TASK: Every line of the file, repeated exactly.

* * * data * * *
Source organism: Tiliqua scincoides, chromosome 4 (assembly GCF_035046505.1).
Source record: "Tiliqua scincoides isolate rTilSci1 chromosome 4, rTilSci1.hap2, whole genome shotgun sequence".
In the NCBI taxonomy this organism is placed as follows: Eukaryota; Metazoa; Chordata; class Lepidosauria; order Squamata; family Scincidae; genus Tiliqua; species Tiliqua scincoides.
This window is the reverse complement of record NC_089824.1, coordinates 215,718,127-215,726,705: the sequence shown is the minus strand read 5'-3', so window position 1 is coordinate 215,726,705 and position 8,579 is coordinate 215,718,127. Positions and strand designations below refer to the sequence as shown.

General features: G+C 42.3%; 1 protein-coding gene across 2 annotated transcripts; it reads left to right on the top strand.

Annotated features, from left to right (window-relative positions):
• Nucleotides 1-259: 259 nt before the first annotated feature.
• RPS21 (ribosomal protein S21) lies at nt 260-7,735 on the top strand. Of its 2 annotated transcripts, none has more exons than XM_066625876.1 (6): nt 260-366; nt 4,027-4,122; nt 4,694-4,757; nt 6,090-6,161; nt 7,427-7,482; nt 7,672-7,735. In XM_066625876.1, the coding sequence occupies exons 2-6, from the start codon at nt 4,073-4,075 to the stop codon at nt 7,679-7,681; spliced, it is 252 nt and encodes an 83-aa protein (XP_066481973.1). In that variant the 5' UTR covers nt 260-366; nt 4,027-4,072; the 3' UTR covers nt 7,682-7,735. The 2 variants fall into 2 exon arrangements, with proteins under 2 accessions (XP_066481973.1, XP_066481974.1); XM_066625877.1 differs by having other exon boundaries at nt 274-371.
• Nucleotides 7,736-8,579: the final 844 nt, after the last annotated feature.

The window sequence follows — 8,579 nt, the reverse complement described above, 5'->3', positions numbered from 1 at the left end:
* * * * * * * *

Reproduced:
Source organism: Tiliqua scincoides, chromosome 4 (assembly GCF_035046505.1).
Source record: "Tiliqua scincoides isolate rTilSci1 chromosome 4, rTilSci1.hap2, whole genome shotgun sequence".
In the NCBI taxonomy this organism is placed as follows: Eukaryota; Metazoa; Chordata; class Lepidosauria; order Squamata; family Scincidae; genus Tiliqua; species Tiliqua scincoides.
This window is the reverse complement of record NC_089824.1, coordinates 215,718,127-215,726,705: the sequence shown is the minus strand read 5'-3', so window position 1 is coordinate 215,726,705 and position 8,579 is coordinate 215,718,127. Positions and strand designations below refer to the sequence as shown.

General features: G+C 42.3%; 1 protein-coding gene across 2 annotated transcripts; it reads left to right on the top strand.

Annotated features, from left to right (window-relative positions):
• Nucleotides 1-259: 259 nt before the first annotated feature.
• RPS21 (ribosomal protein S21) lies at nt 260-7,735 on the top strand. Of its 2 annotated transcripts, none has more exons than XM_066625876.1 (6): nt 260-366; nt 4,027-4,122; nt 4,694-4,757; nt 6,090-6,161; nt 7,427-7,482; nt 7,672-7,735. In XM_066625876.1, the coding sequence occupies exons 2-6, from the start codon at nt 4,073-4,075 to the stop codon at nt 7,679-7,681; spliced, it is 252 nt and encodes an 83-aa protein (XP_066481973.1). In that variant the 5' UTR covers nt 260-366; nt 4,027-4,072; the 3' UTR covers nt 7,682-7,735. The 2 variants fall into 2 exon arrangements, with proteins under 2 accessions (XP_066481973.1, XP_066481974.1); XM_066625877.1 differs by having other exon boundaries at nt 274-371.
• Nucleotides 7,736-8,579: the final 844 nt, after the last annotated feature.

The window sequence follows — 8,579 nt, the reverse complement described above, 5'->3', positions numbered from 1 at the left end: